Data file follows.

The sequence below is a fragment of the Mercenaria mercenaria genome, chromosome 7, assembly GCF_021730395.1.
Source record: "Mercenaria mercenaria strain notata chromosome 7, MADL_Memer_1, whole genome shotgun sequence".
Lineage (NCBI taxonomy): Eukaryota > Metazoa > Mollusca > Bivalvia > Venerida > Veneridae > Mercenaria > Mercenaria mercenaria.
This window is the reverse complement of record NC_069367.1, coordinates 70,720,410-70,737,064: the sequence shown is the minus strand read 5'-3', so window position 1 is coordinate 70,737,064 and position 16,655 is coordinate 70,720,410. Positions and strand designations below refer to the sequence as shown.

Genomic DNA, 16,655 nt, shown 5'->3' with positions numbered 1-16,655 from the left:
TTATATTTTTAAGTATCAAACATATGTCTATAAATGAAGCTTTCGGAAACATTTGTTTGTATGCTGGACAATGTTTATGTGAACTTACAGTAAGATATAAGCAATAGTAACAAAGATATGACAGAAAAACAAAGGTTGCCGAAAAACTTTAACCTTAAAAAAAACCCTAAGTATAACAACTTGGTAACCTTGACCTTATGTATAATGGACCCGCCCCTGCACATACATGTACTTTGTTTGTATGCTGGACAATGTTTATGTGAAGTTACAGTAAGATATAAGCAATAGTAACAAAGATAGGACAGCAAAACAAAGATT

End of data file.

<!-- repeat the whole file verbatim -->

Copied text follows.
The sequence below is a fragment of the Mercenaria mercenaria genome, chromosome 7, assembly GCF_021730395.1.
Source record: "Mercenaria mercenaria strain notata chromosome 7, MADL_Memer_1, whole genome shotgun sequence".
Lineage (NCBI taxonomy): Eukaryota > Metazoa > Mollusca > Bivalvia > Venerida > Veneridae > Mercenaria > Mercenaria mercenaria.
This window is the reverse complement of record NC_069367.1, coordinates 70,720,410-70,737,064: the sequence shown is the minus strand read 5'-3', so window position 1 is coordinate 70,737,064 and position 16,655 is coordinate 70,720,410. Positions and strand designations below refer to the sequence as shown.

Genomic DNA, 16,655 nt, shown 5'->3' with positions numbered 1-16,655 from the left:
TTATATTTTTAAGTATCAAACATATGTCTATAAATGAAGCTTTCGGAAACATTTGTTTGTATGCTGGACAATGTTTATGTGAACTTACAGTAAGATATAAGCAATAGTAACAAAGATATGACAGAAAAACAAAGGTTGCCGAAAAACTTTAACCTTAAAAAAAACCCTAAGTATAACAACTTGGTAACCTTGACCTTATGTATAATGGACCCGCCCCTGCACATACATGTACTTTGTTTGTATGCTGGACAATGTTTATGTGAAGTTACAGTAAGATATAAGCAATAGTAACAAAGATAGGACAGCAAAACAAAGATT